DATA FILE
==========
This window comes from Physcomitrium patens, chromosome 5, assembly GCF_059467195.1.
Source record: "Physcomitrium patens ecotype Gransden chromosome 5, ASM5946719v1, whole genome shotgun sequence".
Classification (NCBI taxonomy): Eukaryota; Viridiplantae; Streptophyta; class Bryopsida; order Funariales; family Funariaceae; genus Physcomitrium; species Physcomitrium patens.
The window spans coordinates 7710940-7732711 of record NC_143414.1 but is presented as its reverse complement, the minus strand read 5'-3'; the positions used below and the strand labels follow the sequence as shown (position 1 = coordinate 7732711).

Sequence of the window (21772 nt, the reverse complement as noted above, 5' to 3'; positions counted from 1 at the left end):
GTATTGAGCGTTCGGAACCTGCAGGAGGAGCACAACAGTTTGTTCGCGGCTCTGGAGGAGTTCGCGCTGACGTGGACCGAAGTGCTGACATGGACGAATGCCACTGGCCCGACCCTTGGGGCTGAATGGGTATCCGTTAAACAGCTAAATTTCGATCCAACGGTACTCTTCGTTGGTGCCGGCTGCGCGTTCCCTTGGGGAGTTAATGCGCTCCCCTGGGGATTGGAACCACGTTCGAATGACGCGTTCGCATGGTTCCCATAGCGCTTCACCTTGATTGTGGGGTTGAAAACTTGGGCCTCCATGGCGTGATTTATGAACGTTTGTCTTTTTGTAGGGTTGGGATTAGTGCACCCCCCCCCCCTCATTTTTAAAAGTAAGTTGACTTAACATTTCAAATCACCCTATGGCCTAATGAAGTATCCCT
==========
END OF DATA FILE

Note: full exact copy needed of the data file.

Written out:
This window comes from Physcomitrium patens, chromosome 5, assembly GCF_059467195.1.
Source record: "Physcomitrium patens ecotype Gransden chromosome 5, ASM5946719v1, whole genome shotgun sequence".
Classification (NCBI taxonomy): Eukaryota; Viridiplantae; Streptophyta; class Bryopsida; order Funariales; family Funariaceae; genus Physcomitrium; species Physcomitrium patens.
The window spans coordinates 7710940-7732711 of record NC_143414.1 but is presented as its reverse complement, the minus strand read 5'-3'; the positions used below and the strand labels follow the sequence as shown (position 1 = coordinate 7732711).

Sequence of the window (21772 nt, the reverse complement as noted above, 5' to 3'; positions counted from 1 at the left end):
GTATTGAGCGTTCGGAACCTGCAGGAGGAGCACAACAGTTTGTTCGCGGCTCTGGAGGAGTTCGCGCTGACGTGGACCGAAGTGCTGACATGGACGAATGCCACTGGCCCGACCCTTGGGGCTGAATGGGTATCCGTTAAACAGCTAAATTTCGATCCAACGGTACTCTTCGTTGGTGCCGGCTGCGCGTTCCCTTGGGGAGTTAATGCGCTCCCCTGGGGATTGGAACCACGTTCGAATGACGCGTTCGCATGGTTCCCATAGCGCTTCACCTTGATTGTGGGGTTGAAAACTTGGGCCTCCATGGCGTGATTTATGAACGTTTGTCTTTTTGTAGGGTTGGGATTAGTGCACCCCCCCCCCCTCATTTTTAAAAGTAAGTTGACTTAACATTTCAAATCACCCTATGGCCTAATGAAGTATCCCT